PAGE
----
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Yandiswa Xhakaza is an MBA graduate and the CEO of the Nal’ibali reading-for-enjoyment campaign. Having taken up her position just weeks ahead of the COVID-19 pandemic, she is using her business insights to steer the organisation through the recession. She offers tips and advice to other NGOs below.

As a social activist, I understand all too well the mechanics and complexities of development work. There is nothing more fulfilling than working for an organisation whose sole purpose is to improve a specific development area plaguing society. It is no wonder then that the sector is often comprised of passionate, purpose-driven people who want to change the world. 

We manage to gain the support of others who back our causes with money, skills and other in-kind donations and in this way, non-profits can grow to be sizeable organisations; both in terms of the number of employees, as well as annual budgets being administered.

The bigger the NGO, the more complex its operations, financial controls, programmes and teams can be. This is when they need to apply business principles to solve the complex social problems the sector is grappling with. 

Never has this been more important. The financial crunch that COVID brought to commercial enterprises has also been felt by NGOs and showing financial fitness to funders and partners can make or break a for-good organisation. 

I want to focus on five key areas that I deem as non-negotiable for any NGO: 

  1. Professional staff members: There is nothing an organisation is going to achieve without the right people to execute its plans. NGOs need staff that interrogate, suggest, are proactive and can think on their feet. A competent staff understands that there are individual, departmental, and organisational key performance indicators that must be met, that excellent delivery is non-negotiable, meeting deadlines is essential, and an impeccable work ethic is necessary. NGOs should not tolerate non-performance and should be stringent in hiring the right people for the job. Individuals who are not just passionate and mission-aligned, but also competent and skilled.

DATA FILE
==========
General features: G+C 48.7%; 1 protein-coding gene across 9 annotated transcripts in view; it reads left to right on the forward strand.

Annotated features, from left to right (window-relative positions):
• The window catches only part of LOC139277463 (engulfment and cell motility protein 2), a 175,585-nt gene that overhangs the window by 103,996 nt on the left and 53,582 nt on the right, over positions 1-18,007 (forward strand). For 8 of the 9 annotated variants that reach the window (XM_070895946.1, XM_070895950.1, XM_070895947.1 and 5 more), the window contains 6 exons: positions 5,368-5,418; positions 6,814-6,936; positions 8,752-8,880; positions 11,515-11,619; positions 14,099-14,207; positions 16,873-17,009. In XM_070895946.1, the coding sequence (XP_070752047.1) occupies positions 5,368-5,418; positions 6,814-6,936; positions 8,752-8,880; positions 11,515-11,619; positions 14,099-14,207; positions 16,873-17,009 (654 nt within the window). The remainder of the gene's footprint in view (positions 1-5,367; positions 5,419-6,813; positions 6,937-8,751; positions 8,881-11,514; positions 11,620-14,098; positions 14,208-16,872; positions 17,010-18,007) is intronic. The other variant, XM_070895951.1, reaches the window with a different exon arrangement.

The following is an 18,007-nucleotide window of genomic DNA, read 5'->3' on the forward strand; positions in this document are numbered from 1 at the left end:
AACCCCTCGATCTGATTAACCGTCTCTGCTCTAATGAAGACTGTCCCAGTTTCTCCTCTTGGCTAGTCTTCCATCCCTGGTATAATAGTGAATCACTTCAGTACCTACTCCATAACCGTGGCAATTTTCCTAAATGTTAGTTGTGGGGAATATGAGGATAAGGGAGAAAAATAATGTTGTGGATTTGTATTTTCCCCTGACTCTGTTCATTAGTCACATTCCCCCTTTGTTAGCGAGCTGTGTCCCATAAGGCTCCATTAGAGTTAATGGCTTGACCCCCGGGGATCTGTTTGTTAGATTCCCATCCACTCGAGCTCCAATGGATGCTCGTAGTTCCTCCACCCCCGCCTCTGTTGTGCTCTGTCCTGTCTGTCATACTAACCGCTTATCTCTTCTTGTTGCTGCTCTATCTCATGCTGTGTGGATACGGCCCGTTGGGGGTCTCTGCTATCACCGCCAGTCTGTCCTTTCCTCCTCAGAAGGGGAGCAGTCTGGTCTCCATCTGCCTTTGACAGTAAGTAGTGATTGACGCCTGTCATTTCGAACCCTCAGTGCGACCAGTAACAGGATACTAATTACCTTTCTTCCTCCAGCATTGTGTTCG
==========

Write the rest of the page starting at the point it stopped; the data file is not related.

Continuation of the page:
2. Cut the frills: This speaks directly to understanding your core business. What problem is your organisation solving, and what methods are being used to solve it? Once this is clear, everything else is “nice-to-have” and small amounts can add up over time. These could be branded items such as T-shirts, caps or costly monthly licenses or subscriptions. Unchecked service providers that are just always used could easily be charging more than 50% of market prices. There are a lot of frills, and we must declutter. It is costly not to do so. 
  3. Pro bono work: Some NGOs are good at using their status to get services for free, some don’t do this at all. Non-profits would be surprised at the number of companies, professionals and sometimes even government departments that are willing to provide services to NGOs pro bono. We have to ask, and I believe we don’t ask enough. Our collective efforts go towards the upliftment of the country, and we all stand to benefit from the work of different NGOs. Asking for preferential rates and free services should be a regular practice. 
  4. Partnering: NGOs don’t partner enough. This is well known and is spoken about a lot more than it is actioned. Partnerships mean we leverage each other’s resources and skills for greater impact. There are a lot of like-minded NGOs working in silos where collaboration would make more sense. The end goal is not which NGO implemented the most programmes or had a presence in the most provinces; the goal is how many lives have been improved by our collective efforts. If we keep our eyes on that goal, we will be able to see the many ways in which we can work together to benefit the communities we serve. 
  5. Not everything is for free: There is an untapped opportunity that is not explored by most NGOs and that is to sell some of their goods and services to a different segment of the market. This is not always feasible, but where it is, and the effort to sell the goods and services does not outweigh the benefits, then it should be considered as a way to diversify income and increase financial security.

That said, NGOs will always be different from commercial enterprises; we are differently constituted. But, there are principles that we can borrow that will lead to better management of staff and programmes, to better financial controls and expenditure as well as better planning and innovation.  

We should be open to exploring those different ways and open ourselves up to doing things differently, better and more efficiently. We have a responsibility to demonstrate our impact to our donors and our beneficiaries, and we need to be able to change with the times and as we grow.

For more information about the Nal’ibali campaign, or to access children’s stories in a range of SA languages, visit and or find them on Facebook and Twitter: @nalibaliSA.


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